Oil stays higher, Greece causes concern
The markets are mixed Tuesday as optimism over oil prices is weighed down by concern over Greece. The county’s bailout program ends on Feb. 28 and if it cannot agree terms with its creditors which include the IMF and the European Union then it will default with some damaging repercussions for the country and the wider region. European markets are generally lower as a result and many Asian markets have also closed with losses as the weak sentiment expands. US stock futures are trending higher along with oil and gold.
NFIB Small Business Optimism Index at 9.00am ET
JOLTS at 10.00am ET
Wholesale Trade at 10.00am ET
Coca-Cola, Molson Coors and Western Union are among the companies reporting earnings today.
Banks under pressure, HSBC could face US charges
The banking sector is under more pressure this morning with the Department of Justice pushing for guilty pleas by those involved in the foreign exchange fixing investigation which is drawing to a close. The New York Times reports that Barclays, JPMorgan Chase, the Royal Bank of Scotland and Citigroup have all been told that they are expected to plead guilty. Meanwhile HSBC may face US charges over the tax haven scandal. Regulators are looking at whether to launch a full investigation into the use of HSBS’s private Swiss banking arm to allow customers in many jurisdictions to avoid tax.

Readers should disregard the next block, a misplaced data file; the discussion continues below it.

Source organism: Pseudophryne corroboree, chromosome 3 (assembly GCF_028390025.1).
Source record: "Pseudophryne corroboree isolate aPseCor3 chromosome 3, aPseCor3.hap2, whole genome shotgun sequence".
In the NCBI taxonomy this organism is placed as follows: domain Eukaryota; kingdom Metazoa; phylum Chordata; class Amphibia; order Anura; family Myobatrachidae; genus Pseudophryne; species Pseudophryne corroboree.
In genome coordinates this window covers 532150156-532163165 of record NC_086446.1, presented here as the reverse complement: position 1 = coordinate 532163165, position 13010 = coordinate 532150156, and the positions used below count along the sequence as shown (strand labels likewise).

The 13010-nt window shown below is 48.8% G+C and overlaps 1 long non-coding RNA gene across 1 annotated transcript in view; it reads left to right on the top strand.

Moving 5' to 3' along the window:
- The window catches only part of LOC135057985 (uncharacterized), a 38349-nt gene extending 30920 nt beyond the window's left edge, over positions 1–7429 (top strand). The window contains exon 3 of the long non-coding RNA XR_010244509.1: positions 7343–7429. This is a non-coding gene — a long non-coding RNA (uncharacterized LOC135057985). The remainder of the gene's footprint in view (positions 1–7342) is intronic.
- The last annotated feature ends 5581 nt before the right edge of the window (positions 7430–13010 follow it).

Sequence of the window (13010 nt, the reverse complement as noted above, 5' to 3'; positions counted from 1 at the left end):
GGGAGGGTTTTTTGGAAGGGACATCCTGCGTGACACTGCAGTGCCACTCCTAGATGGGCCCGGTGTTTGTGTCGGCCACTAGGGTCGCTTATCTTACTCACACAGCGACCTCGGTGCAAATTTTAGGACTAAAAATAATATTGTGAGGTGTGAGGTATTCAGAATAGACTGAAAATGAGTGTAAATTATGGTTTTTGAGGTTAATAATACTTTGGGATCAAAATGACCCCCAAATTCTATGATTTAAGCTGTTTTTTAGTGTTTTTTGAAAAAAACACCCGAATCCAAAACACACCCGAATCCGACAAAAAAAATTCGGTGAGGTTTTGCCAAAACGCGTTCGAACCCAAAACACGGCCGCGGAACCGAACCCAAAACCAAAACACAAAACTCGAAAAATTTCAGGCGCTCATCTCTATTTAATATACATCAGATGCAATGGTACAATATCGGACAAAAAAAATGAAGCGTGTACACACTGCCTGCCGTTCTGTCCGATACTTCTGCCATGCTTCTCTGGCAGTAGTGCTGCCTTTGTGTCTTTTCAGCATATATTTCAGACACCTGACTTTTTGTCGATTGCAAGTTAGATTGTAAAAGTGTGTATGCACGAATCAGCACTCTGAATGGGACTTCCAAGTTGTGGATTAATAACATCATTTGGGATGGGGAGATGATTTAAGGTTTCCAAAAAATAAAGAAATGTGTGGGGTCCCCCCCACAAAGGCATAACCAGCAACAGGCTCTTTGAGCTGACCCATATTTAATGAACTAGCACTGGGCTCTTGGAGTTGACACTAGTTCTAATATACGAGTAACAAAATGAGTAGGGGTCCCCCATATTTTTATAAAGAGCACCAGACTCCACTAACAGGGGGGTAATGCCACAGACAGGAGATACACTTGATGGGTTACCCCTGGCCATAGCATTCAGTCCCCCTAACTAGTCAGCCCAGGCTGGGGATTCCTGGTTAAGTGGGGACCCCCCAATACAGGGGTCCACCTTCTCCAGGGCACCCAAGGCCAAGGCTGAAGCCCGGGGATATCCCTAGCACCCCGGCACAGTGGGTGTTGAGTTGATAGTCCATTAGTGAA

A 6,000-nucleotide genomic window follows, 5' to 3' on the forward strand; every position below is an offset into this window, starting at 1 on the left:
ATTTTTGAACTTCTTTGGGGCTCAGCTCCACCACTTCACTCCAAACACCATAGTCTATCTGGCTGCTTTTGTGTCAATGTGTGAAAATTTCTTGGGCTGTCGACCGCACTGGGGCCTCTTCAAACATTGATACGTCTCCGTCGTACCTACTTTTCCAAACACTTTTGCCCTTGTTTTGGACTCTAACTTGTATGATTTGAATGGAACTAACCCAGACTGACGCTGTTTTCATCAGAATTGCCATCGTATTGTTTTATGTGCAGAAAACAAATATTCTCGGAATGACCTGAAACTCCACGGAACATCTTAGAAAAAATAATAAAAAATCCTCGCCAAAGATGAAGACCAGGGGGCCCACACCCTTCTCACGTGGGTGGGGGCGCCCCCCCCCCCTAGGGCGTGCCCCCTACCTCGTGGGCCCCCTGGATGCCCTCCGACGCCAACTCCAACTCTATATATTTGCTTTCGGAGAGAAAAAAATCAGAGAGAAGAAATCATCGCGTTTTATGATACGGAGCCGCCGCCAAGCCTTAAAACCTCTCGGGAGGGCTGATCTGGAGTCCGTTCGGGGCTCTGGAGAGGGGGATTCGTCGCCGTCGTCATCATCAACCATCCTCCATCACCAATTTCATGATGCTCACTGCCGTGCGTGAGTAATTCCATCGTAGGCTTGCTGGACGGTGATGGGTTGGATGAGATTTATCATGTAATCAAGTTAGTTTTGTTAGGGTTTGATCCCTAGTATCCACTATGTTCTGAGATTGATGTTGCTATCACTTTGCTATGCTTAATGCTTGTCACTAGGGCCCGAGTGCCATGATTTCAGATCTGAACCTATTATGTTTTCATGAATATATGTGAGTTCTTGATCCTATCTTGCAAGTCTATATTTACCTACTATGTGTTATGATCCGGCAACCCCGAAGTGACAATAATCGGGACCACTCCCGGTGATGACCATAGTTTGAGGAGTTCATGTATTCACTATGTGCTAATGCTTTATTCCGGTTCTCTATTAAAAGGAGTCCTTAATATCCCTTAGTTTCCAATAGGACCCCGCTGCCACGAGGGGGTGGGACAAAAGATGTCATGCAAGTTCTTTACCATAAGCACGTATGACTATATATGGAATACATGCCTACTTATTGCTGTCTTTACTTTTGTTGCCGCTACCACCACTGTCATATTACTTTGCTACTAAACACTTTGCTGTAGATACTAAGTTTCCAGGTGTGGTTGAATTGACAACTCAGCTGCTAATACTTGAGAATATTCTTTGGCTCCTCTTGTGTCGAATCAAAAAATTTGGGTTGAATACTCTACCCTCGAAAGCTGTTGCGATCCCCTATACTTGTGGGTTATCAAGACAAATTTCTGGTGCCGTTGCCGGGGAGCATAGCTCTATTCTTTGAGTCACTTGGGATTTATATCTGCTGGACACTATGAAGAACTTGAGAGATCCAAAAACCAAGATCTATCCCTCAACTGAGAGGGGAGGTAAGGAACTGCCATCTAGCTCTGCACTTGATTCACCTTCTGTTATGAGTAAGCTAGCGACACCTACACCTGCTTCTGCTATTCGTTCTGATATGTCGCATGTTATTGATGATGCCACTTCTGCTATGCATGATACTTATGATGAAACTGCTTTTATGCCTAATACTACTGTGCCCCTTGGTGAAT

Qualcomm reaches $975m settlement with China
Qualcomm has reached a settlement with the Chinese government over an anti-monopoly investigation. The firm will pay around $975 million after China’s National Development and Reform Commission accused the company of breaching competition law and the firm decided not to contest the ruling.
IEA warns the oil crisis isn’t over yet
The rebound in oil prices has given the markets some optimism but the International Energy Agency says that while it shows “light at the end of the tunnel” there may be some years before the industry is rebalanced. Its monthly report published today says that it will be some time before the reduction in investment converts to lower production to support prices. Inventories are likely to rise in the short term and although OPEC has predicted this week that lower prices will boost demand the IEA suggests that the nature of the industry means that real impacts of changes are not felt for many years.